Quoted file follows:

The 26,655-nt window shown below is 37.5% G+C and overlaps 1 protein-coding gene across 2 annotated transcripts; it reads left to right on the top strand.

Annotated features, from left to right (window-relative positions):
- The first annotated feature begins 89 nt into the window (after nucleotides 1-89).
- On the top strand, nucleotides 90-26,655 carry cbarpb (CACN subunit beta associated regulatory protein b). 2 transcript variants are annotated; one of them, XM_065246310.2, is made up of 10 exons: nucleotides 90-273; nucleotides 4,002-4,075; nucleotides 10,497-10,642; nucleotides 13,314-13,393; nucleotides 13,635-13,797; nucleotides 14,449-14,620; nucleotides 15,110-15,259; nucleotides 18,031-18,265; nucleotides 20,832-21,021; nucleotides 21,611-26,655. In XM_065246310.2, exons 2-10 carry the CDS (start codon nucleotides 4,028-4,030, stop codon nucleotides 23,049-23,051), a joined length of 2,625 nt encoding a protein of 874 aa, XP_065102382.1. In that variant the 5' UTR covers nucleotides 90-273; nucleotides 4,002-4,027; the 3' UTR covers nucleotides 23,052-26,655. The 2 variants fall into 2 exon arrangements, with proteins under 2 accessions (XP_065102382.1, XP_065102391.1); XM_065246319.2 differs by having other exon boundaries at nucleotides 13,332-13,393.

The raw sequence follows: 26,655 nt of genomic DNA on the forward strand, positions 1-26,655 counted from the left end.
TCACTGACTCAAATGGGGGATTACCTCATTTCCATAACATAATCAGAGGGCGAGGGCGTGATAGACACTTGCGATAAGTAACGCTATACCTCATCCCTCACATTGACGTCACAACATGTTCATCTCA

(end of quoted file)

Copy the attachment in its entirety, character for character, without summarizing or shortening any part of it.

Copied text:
The 26,655-nt window shown below is 37.5% G+C and overlaps 1 protein-coding gene across 2 annotated transcripts; it reads left to right on the top strand.

Annotated features, from left to right (window-relative positions):
- The first annotated feature begins 89 nt into the window (after nucleotides 1-89).
- On the top strand, nucleotides 90-26,655 carry cbarpb (CACN subunit beta associated regulatory protein b). 2 transcript variants are annotated; one of them, XM_065246310.2, is made up of 10 exons: nucleotides 90-273; nucleotides 4,002-4,075; nucleotides 10,497-10,642; nucleotides 13,314-13,393; nucleotides 13,635-13,797; nucleotides 14,449-14,620; nucleotides 15,110-15,259; nucleotides 18,031-18,265; nucleotides 20,832-21,021; nucleotides 21,611-26,655. In XM_065246310.2, exons 2-10 carry the CDS (start codon nucleotides 4,028-4,030, stop codon nucleotides 23,049-23,051), a joined length of 2,625 nt encoding a protein of 874 aa, XP_065102382.1. In that variant the 5' UTR covers nucleotides 90-273; nucleotides 4,002-4,027; the 3' UTR covers nucleotides 23,052-26,655. The 2 variants fall into 2 exon arrangements, with proteins under 2 accessions (XP_065102382.1, XP_065102391.1); XM_065246319.2 differs by having other exon boundaries at nucleotides 13,332-13,393.

The raw sequence follows: 26,655 nt of genomic DNA on the forward strand, positions 1-26,655 counted from the left end.
TCACTGACTCAAATGGGGGATTACCTCATTTCCATAACATAATCAGAGGGCGAGGGCGTGATAGACACTTGCGATAAGTAACGCTATACCTCATCCCTCACATTGACGTCACAACATGTTCATCTCA